Heroin use is on the rise statewide, while many other drugs appear to be waning, according to an analysis of drug submissions to the Georgia Bureau of Investigation’s crime lab.
The analysis shows heroin submissions have increased by more than 300 percent since 2011. The current fiscal year has seen a 20 percent increase, while all other drugs during that period have decreased by 22 percent.
It’s a problem local police are also dealing with.
Richmond County sheriff’s Sgt. Jason Vinson took a four-year break from the narcotics division to work in criminal investigations. When he recently returned to narcotics, he said he was surprised at the drug’s sudden popularity.
“It was a shock to me when I came back,” he said. “It was so rare (before).”
Vinson estimates the county has seen a 70 to 80 percent increase in the past five years, much of it coming into the area from Atlanta.
Columbia County sheriff’s Capt. Sharif Chochol said he began seeing the increase last year.
In 2011, 4.2 million Americans, or 1.6 percent, ages 12 and older had used the drug at least once, according to the National Institute on Drug Abuse.
Vinson said it appears that many users claim they started off taking prescription painkillers, such as Oxycontin. When the drug started to have less effect, they began melting and shooting up the painkillers before eventually moving on to heroin.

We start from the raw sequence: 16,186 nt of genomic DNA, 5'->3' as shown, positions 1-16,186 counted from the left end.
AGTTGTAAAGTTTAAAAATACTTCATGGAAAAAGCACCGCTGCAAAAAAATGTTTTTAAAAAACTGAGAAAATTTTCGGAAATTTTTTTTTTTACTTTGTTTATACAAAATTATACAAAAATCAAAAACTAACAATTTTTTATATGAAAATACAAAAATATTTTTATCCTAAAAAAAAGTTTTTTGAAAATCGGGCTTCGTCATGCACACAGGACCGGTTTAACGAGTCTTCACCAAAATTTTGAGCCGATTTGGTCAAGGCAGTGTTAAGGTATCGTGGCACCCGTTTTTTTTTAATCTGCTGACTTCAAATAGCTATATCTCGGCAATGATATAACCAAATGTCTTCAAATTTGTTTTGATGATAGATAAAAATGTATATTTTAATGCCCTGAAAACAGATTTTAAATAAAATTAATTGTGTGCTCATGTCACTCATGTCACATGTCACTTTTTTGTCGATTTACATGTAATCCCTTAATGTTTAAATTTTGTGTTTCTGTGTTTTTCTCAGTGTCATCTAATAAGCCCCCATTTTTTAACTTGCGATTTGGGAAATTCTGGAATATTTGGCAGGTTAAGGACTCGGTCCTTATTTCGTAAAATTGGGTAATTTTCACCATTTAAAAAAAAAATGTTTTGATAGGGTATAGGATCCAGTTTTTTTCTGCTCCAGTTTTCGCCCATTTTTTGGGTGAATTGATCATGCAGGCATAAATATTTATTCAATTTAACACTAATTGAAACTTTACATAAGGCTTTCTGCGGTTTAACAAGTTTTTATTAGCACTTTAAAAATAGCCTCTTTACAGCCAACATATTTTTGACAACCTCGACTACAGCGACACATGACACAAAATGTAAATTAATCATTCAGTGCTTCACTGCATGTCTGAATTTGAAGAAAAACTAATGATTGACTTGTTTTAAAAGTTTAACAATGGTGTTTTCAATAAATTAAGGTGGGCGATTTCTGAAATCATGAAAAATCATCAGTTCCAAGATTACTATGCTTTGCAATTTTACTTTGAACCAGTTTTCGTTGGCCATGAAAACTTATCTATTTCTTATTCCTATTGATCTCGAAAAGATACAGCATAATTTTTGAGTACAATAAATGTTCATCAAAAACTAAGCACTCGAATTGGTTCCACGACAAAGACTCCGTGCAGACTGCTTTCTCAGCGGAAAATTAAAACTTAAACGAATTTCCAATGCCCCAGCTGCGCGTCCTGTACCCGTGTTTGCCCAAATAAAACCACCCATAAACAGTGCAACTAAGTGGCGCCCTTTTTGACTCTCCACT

When abused, prescription opiates such
as Oxycontin and Vicodin have an effect similar to heroin, which is derived from morphine.
Heroin, which can be injected, inhaled or smoked, is considered highly addictive and is said to cause a surge of euphoria accompanied by dry mouth, flushing of the skin, heaviness of the extremities and
clouded mental function. Users then go into an alternately wakeful and drowsy state, according to the National Institute on Drug Abuse.
Long-term abuse results in collapsed veins, pulmonary complications, liver disease and clogging of the blood vessels.
While the drug’s use is rising locally, it still doesn’t compare to the number of methamphetamine users police see.
“We have seen more heroin than in years past but it’s not the most prevalent drug we have,” Chochol said.
Heroin, however, is slightly cheaper than meth. Chochol estimates that heroin sells for about $40 for an eighth of a gram while meth sells for $150-$200 per gram.